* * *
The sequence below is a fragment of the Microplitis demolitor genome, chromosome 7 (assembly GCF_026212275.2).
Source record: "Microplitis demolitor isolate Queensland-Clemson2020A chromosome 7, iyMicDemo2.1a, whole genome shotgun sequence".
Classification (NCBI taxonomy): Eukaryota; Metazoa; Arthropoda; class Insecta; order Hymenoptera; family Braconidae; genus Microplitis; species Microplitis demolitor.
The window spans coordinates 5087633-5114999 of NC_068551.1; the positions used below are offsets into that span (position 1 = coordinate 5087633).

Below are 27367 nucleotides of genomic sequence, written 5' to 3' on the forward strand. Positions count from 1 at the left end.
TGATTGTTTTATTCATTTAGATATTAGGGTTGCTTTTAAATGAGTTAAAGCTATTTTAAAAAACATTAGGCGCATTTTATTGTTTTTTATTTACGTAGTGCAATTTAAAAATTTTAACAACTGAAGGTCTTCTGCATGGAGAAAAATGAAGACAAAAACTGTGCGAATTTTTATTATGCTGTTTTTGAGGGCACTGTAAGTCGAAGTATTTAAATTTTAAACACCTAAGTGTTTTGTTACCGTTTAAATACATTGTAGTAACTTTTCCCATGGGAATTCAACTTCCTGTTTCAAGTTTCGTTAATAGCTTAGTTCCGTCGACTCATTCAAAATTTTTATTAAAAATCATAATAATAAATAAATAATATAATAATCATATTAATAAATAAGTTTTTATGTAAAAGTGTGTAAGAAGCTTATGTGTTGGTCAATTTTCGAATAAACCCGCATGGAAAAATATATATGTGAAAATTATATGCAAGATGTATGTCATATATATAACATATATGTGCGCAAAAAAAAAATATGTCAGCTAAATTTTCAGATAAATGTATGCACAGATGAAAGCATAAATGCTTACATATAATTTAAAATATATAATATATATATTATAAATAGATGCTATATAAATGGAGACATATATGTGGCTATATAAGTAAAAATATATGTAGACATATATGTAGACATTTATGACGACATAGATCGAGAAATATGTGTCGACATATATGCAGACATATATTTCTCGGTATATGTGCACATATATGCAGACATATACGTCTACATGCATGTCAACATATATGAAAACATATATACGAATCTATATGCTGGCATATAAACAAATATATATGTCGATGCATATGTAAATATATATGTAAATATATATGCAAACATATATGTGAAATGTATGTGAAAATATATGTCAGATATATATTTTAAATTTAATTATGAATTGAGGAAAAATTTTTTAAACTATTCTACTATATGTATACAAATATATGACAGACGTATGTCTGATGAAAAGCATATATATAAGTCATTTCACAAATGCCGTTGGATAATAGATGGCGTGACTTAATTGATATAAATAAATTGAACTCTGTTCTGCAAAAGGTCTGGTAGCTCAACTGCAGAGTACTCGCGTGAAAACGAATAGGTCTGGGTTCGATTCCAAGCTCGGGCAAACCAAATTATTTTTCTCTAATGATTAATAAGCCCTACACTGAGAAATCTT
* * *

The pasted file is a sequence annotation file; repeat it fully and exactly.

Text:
The sequence below is a fragment of the Microplitis demolitor genome, chromosome 7 (assembly GCF_026212275.2).
Source record: "Microplitis demolitor isolate Queensland-Clemson2020A chromosome 7, iyMicDemo2.1a, whole genome shotgun sequence".
Classification (NCBI taxonomy): Eukaryota; Metazoa; Arthropoda; class Insecta; order Hymenoptera; family Braconidae; genus Microplitis; species Microplitis demolitor.
The window spans coordinates 5087633-5114999 of NC_068551.1; the positions used below are offsets into that span (position 1 = coordinate 5087633).

Below are 27367 nucleotides of genomic sequence, written 5' to 3' on the forward strand. Positions count from 1 at the left end.
TGATTGTTTTATTCATTTAGATATTAGGGTTGCTTTTAAATGAGTTAAAGCTATTTTAAAAAACATTAGGCGCATTTTATTGTTTTTTATTTACGTAGTGCAATTTAAAAATTTTAACAACTGAAGGTCTTCTGCATGGAGAAAAATGAAGACAAAAACTGTGCGAATTTTTATTATGCTGTTTTTGAGGGCACTGTAAGTCGAAGTATTTAAATTTTAAACACCTAAGTGTTTTGTTACCGTTTAAATACATTGTAGTAACTTTTCCCATGGGAATTCAACTTCCTGTTTCAAGTTTCGTTAATAGCTTAGTTCCGTCGACTCATTCAAAATTTTTATTAAAAATCATAATAATAAATAAATAATATAATAATCATATTAATAAATAAGTTTTTATGTAAAAGTGTGTAAGAAGCTTATGTGTTGGTCAATTTTCGAATAAACCCGCATGGAAAAATATATATGTGAAAATTATATGCAAGATGTATGTCATATATATAACATATATGTGCGCAAAAAAAAAATATGTCAGCTAAATTTTCAGATAAATGTATGCACAGATGAAAGCATAAATGCTTACATATAATTTAAAATATATAATATATATATTATAAATAGATGCTATATAAATGGAGACATATATGTGGCTATATAAGTAAAAATATATGTAGACATATATGTAGACATTTATGACGACATAGATCGAGAAATATGTGTCGACATATATGCAGACATATATTTCTCGGTATATGTGCACATATATGCAGACATATACGTCTACATGCATGTCAACATATATGAAAACATATATACGAATCTATATGCTGGCATATAAACAAATATATATGTCGATGCATATGTAAATATATATGTAAATATATATGCAAACATATATGTGAAATGTATGTGAAAATATATGTCAGATATATATTTTAAATTTAATTATGAATTGAGGAAAAATTTTTTAAACTATTCTACTATATGTATACAAATATATGACAGACGTATGTCTGATGAAAAGCATATATATAAGTCATTTCACAAATGCCGTTGGATAATAGATGGCGTGACTTAATTGATATAAATAAATTGAACTCTGTTCTGCAAAAGGTCTGGTAGCTCAACTGCAGAGTACTCGCGTGAAAACGAATAGGTCTGGGTTCGATTCCAAGCTCGGGCAAACCAAATTATTTTTCTCTAATGATTAATAAGCCCTACACTGAGAAATCTT